This dark comedy about dark money confirms one’s worst suspicions about the political process while constantly confounding one’s presumptions about human behavior.
Once an up-and-coming operative for a prestigious K Street political consulting firm, Andre “Dre” Ross now finds himself on thin ice for having gone overboard on a gubernatorial campaign. His boss offers him what seems to be one last chance for advancement: the opportunity to supervise a ballot initiative that would enable a metals conglomerate to mine gold from a thousand-acre Appalachian rainforest in Carthage County, South Carolina, that local officials refuse to sell. Making the county’s predominantly white and mostly conservative electorate willing to part with such fertile land shouldn’t require much more than ramping up anti-government, don’t-tread-on-me emotions. But because Dre is African American and has a criminal record in his youthful past, he may be the least likely public face to put before presumptive voters. So he assembles a team co-led by a strapping 20-something Irish American assistant named Brendan and a lead spokesman named Tyler Lee, who owns a bar called the Gray Wolf and flies both the American and Confederate flags. An even bigger asset to the campaign turns out to be Tyler’s pregnant, God-fearing wife, Chalene, whose fragile, self-effacing demeanor belies her natural magnetism as a public speaker. Pulling strings on this movement takes an emotional toll on Dre, who is capable of orchestrating all manner of dirty tricks to fulfill his client’s mandate. Yet he is pummeled by so much self-loathing that he alienates everybody on his team with the possible exception of Chalene, the least cynical person in the novel. “Aren’t elections about getting people to like you?” she asks Dre at one point. “That’s a common misconception,” he replies. “Elections are about getting voters to hate others.” That this debut novel is written by an attorney whose specialties include criminal justice and election law adds doleful, acerbic authenticity to his scenario. Yet there is also alertness to the possibility of redemption and change even in the most polarizing of situations.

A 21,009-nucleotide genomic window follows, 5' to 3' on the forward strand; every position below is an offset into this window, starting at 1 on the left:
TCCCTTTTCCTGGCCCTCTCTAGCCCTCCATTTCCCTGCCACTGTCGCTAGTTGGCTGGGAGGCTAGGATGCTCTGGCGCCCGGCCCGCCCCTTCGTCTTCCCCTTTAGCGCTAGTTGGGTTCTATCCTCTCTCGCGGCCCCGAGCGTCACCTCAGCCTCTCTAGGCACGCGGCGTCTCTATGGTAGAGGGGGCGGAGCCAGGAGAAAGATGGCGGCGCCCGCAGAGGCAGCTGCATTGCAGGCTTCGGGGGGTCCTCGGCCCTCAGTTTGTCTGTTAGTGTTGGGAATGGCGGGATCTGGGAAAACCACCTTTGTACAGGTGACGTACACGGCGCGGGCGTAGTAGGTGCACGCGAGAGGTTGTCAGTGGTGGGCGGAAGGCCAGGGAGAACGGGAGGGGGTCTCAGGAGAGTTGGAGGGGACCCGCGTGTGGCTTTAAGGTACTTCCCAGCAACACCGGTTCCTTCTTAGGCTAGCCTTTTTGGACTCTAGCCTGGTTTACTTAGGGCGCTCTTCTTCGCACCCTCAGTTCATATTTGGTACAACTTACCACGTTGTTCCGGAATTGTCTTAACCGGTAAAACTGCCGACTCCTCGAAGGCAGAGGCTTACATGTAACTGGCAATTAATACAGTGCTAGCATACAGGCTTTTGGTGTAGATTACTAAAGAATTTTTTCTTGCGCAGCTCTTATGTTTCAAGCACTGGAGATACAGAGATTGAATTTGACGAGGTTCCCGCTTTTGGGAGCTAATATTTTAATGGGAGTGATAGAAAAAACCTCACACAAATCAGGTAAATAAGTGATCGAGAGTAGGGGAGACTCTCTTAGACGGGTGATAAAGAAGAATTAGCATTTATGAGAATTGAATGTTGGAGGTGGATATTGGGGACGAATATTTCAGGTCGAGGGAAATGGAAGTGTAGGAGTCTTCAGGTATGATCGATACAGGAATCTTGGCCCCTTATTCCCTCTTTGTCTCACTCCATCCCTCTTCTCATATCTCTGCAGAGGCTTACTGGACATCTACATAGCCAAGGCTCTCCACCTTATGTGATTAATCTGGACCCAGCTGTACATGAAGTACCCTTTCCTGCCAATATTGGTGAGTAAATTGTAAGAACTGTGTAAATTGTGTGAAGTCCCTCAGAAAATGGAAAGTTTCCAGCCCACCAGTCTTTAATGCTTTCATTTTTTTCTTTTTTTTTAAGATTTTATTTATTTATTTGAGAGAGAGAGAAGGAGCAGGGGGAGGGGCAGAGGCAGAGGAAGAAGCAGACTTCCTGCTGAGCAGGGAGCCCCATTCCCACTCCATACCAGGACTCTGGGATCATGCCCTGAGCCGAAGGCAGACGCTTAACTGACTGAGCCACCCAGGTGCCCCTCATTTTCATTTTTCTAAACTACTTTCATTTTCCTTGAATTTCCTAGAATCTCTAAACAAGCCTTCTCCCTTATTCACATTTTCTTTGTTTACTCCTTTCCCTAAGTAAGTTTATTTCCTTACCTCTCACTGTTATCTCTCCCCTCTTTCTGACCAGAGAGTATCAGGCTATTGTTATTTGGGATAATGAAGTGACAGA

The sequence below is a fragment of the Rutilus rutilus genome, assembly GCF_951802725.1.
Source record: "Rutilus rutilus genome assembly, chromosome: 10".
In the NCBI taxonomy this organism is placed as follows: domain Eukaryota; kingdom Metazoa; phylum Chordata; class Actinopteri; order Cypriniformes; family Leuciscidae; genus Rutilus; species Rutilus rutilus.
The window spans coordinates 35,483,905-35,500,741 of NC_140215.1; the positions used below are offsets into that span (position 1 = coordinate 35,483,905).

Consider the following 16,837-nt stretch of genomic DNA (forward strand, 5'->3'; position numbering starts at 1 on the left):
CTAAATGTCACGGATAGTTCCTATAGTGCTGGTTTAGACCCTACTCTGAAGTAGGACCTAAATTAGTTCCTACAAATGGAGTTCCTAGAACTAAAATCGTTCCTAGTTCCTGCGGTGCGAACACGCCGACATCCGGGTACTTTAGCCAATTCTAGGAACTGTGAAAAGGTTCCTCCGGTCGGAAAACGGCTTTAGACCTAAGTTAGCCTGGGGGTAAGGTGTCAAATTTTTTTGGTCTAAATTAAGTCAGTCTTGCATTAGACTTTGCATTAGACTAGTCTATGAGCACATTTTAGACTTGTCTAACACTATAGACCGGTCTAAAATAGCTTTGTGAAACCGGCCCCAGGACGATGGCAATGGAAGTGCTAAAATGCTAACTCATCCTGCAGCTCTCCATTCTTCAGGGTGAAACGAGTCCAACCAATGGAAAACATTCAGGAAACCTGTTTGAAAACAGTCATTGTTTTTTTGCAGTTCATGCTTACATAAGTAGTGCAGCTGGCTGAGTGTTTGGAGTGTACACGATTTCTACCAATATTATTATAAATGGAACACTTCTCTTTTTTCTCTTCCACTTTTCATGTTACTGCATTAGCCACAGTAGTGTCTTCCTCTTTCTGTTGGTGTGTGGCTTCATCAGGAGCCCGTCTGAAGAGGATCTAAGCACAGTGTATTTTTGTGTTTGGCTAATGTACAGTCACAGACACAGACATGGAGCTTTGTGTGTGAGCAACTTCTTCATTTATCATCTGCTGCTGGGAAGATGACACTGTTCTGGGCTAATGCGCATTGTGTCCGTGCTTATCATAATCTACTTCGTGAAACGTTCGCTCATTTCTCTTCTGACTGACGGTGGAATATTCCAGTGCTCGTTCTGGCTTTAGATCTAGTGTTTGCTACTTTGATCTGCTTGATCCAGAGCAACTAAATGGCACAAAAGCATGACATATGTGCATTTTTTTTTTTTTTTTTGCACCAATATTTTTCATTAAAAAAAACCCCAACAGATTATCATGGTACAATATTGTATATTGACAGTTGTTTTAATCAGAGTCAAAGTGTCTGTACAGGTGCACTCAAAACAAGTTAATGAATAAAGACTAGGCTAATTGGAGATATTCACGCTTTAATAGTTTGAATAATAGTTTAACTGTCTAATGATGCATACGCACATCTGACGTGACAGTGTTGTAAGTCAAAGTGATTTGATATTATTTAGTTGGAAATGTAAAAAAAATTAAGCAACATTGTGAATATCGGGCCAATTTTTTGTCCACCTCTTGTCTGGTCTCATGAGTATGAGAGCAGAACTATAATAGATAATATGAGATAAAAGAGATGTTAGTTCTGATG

Politics can be cruel and heartbreaking—and even more complicated than it seems.